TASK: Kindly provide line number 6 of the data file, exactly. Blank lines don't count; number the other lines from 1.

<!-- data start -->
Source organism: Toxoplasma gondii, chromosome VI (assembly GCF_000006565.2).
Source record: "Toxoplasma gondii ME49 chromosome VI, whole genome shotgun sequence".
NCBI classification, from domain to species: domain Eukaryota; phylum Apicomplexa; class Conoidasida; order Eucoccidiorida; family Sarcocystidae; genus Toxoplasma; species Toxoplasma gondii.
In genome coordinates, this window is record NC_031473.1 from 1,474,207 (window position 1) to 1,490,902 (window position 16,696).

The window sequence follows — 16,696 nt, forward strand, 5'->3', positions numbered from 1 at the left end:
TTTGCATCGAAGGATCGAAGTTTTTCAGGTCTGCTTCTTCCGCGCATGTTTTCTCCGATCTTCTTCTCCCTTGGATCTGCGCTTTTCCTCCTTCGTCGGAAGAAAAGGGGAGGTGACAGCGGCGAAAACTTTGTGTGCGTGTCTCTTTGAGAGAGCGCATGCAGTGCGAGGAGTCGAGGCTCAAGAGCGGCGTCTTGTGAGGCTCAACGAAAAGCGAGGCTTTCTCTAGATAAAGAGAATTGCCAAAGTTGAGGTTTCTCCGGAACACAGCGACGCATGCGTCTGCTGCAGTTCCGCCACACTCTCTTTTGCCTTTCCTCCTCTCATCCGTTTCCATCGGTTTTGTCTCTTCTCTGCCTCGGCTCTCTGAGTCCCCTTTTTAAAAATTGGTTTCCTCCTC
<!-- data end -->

TTTGCATCGAAGGATCGAAGTTTTTCAGGTCTGCTTCTTCCGCGCATGTTTTCTCCGATCTTCTTCTCCCTTGGATCTGCGCTTTTCCTCCTTCGTCGGAAGAAAAGGGGAGGTGACAGCGGCGAAAACTTTGTGTGCGTGTCTCTTTGAGAGAGCGCATGCAGTGCGAGGAGTCGAGGCTCAAGAGCGGCGTCTTGTGAGGCTCAACGAAAAGCGAGGCTTTCTCTAGATAAAGAGAATTGCCAAAGTTGAGGTTTCTCCGGAACACAGCGACGCATGCGTCTGCTGCAGTTCCGCCACACTCTCTTTTGCCTTTCCTCCTCTCATCCGTTTCCATCGGTTTTGTCTCTTCTCTGCCTCGGCTCTCTGAGTCCCCTTTTTAAAAATTGGTTTCCTCCTC